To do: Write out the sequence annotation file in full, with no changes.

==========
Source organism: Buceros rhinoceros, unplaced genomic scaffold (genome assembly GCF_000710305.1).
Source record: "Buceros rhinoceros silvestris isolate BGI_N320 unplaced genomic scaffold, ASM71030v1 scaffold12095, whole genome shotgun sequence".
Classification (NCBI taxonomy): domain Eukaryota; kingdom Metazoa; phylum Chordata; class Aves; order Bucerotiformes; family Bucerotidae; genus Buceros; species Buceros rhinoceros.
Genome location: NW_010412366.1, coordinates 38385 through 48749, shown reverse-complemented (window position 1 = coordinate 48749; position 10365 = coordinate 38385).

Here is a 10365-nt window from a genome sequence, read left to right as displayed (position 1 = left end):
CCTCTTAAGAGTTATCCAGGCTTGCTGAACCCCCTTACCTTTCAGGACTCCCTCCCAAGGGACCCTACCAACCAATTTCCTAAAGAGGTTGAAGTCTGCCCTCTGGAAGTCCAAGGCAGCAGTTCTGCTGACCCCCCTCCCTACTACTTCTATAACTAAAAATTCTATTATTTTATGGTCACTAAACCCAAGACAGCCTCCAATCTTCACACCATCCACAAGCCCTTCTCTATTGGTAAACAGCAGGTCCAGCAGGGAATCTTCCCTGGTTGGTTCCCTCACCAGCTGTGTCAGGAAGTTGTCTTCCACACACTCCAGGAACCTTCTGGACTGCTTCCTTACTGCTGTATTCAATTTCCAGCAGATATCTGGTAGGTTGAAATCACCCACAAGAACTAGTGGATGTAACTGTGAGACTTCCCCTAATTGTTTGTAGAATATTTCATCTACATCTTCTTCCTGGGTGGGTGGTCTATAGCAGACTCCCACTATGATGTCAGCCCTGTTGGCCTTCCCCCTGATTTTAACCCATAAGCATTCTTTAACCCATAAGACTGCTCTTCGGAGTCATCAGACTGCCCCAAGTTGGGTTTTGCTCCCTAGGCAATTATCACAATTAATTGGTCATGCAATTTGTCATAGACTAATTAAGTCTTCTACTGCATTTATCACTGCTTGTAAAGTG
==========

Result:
Source organism: Buceros rhinoceros, unplaced genomic scaffold (genome assembly GCF_000710305.1).
Source record: "Buceros rhinoceros silvestris isolate BGI_N320 unplaced genomic scaffold, ASM71030v1 scaffold12095, whole genome shotgun sequence".
Classification (NCBI taxonomy): domain Eukaryota; kingdom Metazoa; phylum Chordata; class Aves; order Bucerotiformes; family Bucerotidae; genus Buceros; species Buceros rhinoceros.
Genome location: NW_010412366.1, coordinates 38385 through 48749, shown reverse-complemented (window position 1 = coordinate 48749; position 10365 = coordinate 38385).

Here is a 10365-nt window from a genome sequence, read left to right as displayed (position 1 = left end):
CCTCTTAAGAGTTATCCAGGCTTGCTGAACCCCCTTACCTTTCAGGACTCCCTCCCAAGGGACCCTACCAACCAATTTCCTAAAGAGGTTGAAGTCTGCCCTCTGGAAGTCCAAGGCAGCAGTTCTGCTGACCCCCCTCCCTACTACTTCTATAACTAAAAATTCTATTATTTTATGGTCACTAAACCCAAGACAGCCTCCAATCTTCACACCATCCACAAGCCCTTCTCTATTGGTAAACAGCAGGTCCAGCAGGGAATCTTCCCTGGTTGGTTCCCTCACCAGCTGTGTCAGGAAGTTGTCTTCCACACACTCCAGGAACCTTCTGGACTGCTTCCTTACTGCTGTATTCAATTTCCAGCAGATATCTGGTAGGTTGAAATCACCCACAAGAACTAGTGGATGTAACTGTGAGACTTCCCCTAATTGTTTGTAGAATATTTCATCTACATCTTCTTCCTGGGTGGGTGGTCTATAGCAGACTCCCACTATGATGTCAGCCCTGTTGGCCTTCCCCCTGATTTTAACCCATAAGCATTCTTTAACCCATAAGACTGCTCTTCGGAGTCATCAGACTGCCCCAAGTTGGGTTTTGCTCCCTAGGCAATTATCACAATTAATTGGTCATGCAATTTGTCATAGACTAATTAAGTCTTCTACTGCATTTATCACTGCTTGTAAAGTG